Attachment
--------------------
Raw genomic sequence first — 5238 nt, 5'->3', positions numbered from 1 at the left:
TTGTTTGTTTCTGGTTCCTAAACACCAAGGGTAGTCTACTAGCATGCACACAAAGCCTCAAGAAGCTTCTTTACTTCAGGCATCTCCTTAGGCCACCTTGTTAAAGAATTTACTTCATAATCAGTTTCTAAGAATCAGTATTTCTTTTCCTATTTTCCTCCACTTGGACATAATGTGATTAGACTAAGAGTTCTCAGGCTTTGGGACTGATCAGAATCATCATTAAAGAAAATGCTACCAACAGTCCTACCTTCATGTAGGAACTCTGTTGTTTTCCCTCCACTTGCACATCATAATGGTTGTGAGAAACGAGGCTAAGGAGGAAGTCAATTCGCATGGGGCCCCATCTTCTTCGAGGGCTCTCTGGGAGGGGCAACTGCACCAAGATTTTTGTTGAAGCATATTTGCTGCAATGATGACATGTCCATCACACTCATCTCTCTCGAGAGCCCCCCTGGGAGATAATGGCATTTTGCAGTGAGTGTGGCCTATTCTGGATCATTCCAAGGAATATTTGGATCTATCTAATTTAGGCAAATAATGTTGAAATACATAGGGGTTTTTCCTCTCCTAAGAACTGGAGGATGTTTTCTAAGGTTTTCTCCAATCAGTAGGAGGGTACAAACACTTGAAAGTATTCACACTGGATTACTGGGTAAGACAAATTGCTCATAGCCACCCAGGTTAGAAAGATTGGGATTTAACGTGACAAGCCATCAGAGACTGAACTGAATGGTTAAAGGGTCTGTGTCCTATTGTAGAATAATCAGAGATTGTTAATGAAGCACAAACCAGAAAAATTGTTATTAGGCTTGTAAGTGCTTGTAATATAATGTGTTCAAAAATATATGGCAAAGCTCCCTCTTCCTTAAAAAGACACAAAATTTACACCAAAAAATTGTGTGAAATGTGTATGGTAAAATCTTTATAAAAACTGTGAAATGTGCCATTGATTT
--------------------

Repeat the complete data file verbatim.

Raw genomic sequence first — 5238 nt, 5'->3', positions numbered from 1 at the left:
TTGTTTGTTTCTGGTTCCTAAACACCAAGGGTAGTCTACTAGCATGCACACAAAGCCTCAAGAAGCTTCTTTACTTCAGGCATCTCCTTAGGCCACCTTGTTAAAGAATTTACTTCATAATCAGTTTCTAAGAATCAGTATTTCTTTTCCTATTTTCCTCCACTTGGACATAATGTGATTAGACTAAGAGTTCTCAGGCTTTGGGACTGATCAGAATCATCATTAAAGAAAATGCTACCAACAGTCCTACCTTCATGTAGGAACTCTGTTGTTTTCCCTCCACTTGCACATCATAATGGTTGTGAGAAACGAGGCTAAGGAGGAAGTCAATTCGCATGGGGCCCCATCTTCTTCGAGGGCTCTCTGGGAGGGGCAACTGCACCAAGATTTTTGTTGAAGCATATTTGCTGCAATGATGACATGTCCATCACACTCATCTCTCTCGAGAGCCCCCCTGGGAGATAATGGCATTTTGCAGTGAGTGTGGCCTATTCTGGATCATTCCAAGGAATATTTGGATCTATCTAATTTAGGCAAATAATGTTGAAATACATAGGGGTTTTTCCTCTCCTAAGAACTGGAGGATGTTTTCTAAGGTTTTCTCCAATCAGTAGGAGGGTACAAACACTTGAAAGTATTCACACTGGATTACTGGGTAAGACAAATTGCTCATAGCCACCCAGGTTAGAAAGATTGGGATTTAACGTGACAAGCCATCAGAGACTGAACTGAATGGTTAAAGGGTCTGTGTCCTATTGTAGAATAATCAGAGATTGTTAATGAAGCACAAACCAGAAAAATTGTTATTAGGCTTGTAAGTGCTTGTAATATAATGTGTTCAAAAATATATGGCAAAGCTCCCTCTTCCTTAAAAAGACACAAAATTTACACCAAAAAATTGTGTGAAATGTGTATGGTAAAATCTTTATAAAAACTGTGAAATGTGCCATTGATTT